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It can be stated that the discovery of vitamin A (of course the first vitamin) opened the large field of the fat-soluble vitamins. Experiments by Stepp (Biochem Zeitschr, 1909, 22, 452) showed that mice fed diets extracted with ether and alcohol (“lipoid-free” diets) died. Survival was obtained when a fraction extracted from egg yolk by cold ethyl alcohol was added to the lipid-free food. Additions of lard or olive oil were ineffective so that the “new” nutrient was a specific lipid, not a simple glyceride (McCollum et al., J Biol Chem, 1913, 15, 167). The same authors proved that the new substance was present in the unsaponifiable fraction of butter fat. The active principle, first designated fat-soluble A, was later called vitamin A (Funk, J State Med 1912, 20, 341).
It was later demonstrated that carotene had vitamin A value and in 1929, Moore (Lancet, ii. 217) proved the in vivo conversion of carotene to vitamin A. Thus, certain carotenoids act as provitamin A, they come from plants but vitamin A is only of animal origin. The conversion is made mainly in the gut but vitamin A is often present esterified with higher fatty acids.




Epidemiological studies indicated very early that there was a relationship between the protection against rickets and exposure to sunlight. This led to the discovery of provitamins D. It was observed first that exposure of the body to ultraviolet rays prevented or cured rickets but later it was discovered that irradiation of food was as efficient. At the same time (1923), it was observed that the antirachitic product of irradiation was stored in the liver. Steebock (J Biol Chem, 1924, 61, 405) observed that the active substance was present in the unsaponifiable fraction of the food and accompanied cholesterol. Cod liver oil was by far the richest in this substance and owed its reputation and its therapeutic properties to the fact that it prevented efficiently rickets. By 1921 Mellanby was already confident that an antirachitic substance existed, but he could not exclude the possibility that it was identical with vitamin A. Later, McCollum (J Biol Chem, 53, 293) was able to make the distinction between the two vitamins. Before the isolation by Brockmann and others of the active compound (now called Vitamin D3 or cholecalciferol, produced by irradiation of 7-dehydrocholesterol), it was shown that vitamin D2, calciferol or ergocalciferol could be produced by irradiation of ergosterol. The term vitamin D1 was discarded since the material to which it was first applied has been found a mixture of sterols and calciferol.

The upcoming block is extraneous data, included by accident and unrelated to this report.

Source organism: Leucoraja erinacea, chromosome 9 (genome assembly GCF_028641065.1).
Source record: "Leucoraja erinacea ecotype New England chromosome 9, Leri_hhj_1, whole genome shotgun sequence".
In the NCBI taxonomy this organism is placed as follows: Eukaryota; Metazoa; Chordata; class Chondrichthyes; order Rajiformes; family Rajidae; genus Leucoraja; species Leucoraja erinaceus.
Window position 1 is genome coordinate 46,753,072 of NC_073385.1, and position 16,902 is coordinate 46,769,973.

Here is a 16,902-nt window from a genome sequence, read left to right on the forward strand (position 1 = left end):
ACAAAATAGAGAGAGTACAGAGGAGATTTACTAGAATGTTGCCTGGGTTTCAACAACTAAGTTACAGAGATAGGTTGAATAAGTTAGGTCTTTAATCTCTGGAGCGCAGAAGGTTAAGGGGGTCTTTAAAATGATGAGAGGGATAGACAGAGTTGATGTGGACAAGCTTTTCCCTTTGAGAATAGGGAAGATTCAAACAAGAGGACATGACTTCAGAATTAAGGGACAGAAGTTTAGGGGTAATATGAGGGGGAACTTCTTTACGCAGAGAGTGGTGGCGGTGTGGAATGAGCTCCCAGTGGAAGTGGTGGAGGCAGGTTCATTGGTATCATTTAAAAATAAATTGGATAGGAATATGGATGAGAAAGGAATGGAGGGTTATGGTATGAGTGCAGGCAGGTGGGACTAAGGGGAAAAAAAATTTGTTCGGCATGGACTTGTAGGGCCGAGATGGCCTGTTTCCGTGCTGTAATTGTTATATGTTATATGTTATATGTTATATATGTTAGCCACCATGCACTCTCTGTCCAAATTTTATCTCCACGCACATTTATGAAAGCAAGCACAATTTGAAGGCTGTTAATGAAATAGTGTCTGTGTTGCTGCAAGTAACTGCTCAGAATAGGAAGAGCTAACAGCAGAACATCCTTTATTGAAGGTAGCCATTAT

The presence in vegetable oils of material essential for normal reproduction in rats was demonstrated in the early 1920’s (Evans, J Metab Res, 1922, 1, 319; Mattill, Proc Soc Exp Biol, 1923, 20, 420). The term vitamin E (or antisterility factor) was proposed by Sure (1924). Muscular dystrophy, neurological and vascular degeneration were also described after vitamin E deficiency. In 1936 (Evans, J Biol Chem,113, 319), two compounds with vitamin E activity were isolated from wheat germ oil after saponification and precipitation with cyanic acid, they were named a- and b-tocopherol (Greek tokos, birth; phero, to bear). Their synthesis was realized in 1938 (Karrer, Helv Chim Acta,21, 520). More recent works had enlarged the field of the vitamin E group when parent compounds, tocotrienols, were discovered in rice lipids, rubber latex and palm oil (McHale, J Chem Soc, 1963, 784; Dunphy, Nature, 1965, 207, 521). The first report by Olcott (J Biol Chem, 1931, 93, 65) of antioxidant properties of a fraction isolated from lettuce lipids and having high vitamin E activity and later the observation by Dam (Acta Physiol Scand, 1945, 10, 162) of peroxides in adipose tissues of animals fed diets deficient in vitamin E initiate several investigations in this field. An important school of thought appeared holding the view that the biological properties of vitamin E are all due to its antioxidant power.


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